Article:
Proposals should investigate innovative design concepts and advanced ICT solutions for integrated design of server rooms and small data centres in buildings (based on state-of-the-art sustainable data centre designs such as the Open Compute Project or similar), covering as many as possible of the following areas:
- Optimal energy performance of the proposed design concepts,
- Innovative and energy efficient cooling technologies and/or solutions,
- Integration with buildings’ energy management system and energy-consuming systems (using European and global communication standards such as SAREF), taking into account building usage,
- Integration with intermittent renewable energy sources
- Waste heat valorisation (e.g. recovery, conversion, usage in local low-temperature heat networks to serve urban areas), while minimising the total waste heat production,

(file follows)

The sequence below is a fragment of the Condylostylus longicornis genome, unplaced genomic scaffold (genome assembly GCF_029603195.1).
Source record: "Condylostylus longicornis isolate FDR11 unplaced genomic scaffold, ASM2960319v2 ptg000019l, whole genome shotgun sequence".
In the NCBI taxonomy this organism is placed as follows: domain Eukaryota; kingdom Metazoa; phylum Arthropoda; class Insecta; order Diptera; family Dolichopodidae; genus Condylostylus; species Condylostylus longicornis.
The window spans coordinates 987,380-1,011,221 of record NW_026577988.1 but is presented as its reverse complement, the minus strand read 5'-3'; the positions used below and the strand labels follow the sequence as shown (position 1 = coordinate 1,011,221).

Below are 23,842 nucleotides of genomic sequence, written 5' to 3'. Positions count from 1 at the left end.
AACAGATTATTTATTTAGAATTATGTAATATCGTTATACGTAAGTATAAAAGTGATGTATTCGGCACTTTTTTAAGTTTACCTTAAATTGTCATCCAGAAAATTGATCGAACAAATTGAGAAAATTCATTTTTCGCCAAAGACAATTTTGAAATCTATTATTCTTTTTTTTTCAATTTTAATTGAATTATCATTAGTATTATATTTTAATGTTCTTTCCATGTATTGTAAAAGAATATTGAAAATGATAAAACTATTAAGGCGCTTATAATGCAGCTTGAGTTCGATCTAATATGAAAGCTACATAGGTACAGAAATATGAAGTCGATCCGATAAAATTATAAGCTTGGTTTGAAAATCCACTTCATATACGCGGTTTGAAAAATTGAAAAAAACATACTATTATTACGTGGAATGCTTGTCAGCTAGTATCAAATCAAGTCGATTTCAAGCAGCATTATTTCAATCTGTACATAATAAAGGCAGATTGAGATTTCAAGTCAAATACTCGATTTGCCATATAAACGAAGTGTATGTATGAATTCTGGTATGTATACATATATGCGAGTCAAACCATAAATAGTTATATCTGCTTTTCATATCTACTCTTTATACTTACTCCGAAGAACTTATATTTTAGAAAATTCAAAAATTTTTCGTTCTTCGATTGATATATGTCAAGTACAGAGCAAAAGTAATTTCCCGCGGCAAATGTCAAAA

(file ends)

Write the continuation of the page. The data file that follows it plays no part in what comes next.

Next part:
- Geographical and temporal workload balance,
- Elimination of unnecessary repeated power conversions (AC/DC),
- Operation of ICT equipment in a wider range of temperatures (to mitigate cooling and airflow needs in data centres but also heating needs in telecommunication cabinets/booths in the field).
For the purposes of this action, proposals should address server rooms or small data centres, with an IT Equipment energy requirement of a maximum of 250 kW or lower per pilot. Proposals should focus on new and/or existing small edge or sensitive (delay and security) data centres and include at least three pilots in three different countries (one pilot in each country) in different climatic conditions.
Proposals should deliver guidelines and good practices to support building designers (architects, engineering companies, etc.) and managers (IT or facilities managers) in approaching the design of server rooms and small data centres in buildings, taking into account the characteristics of the building, the systems and the expected use.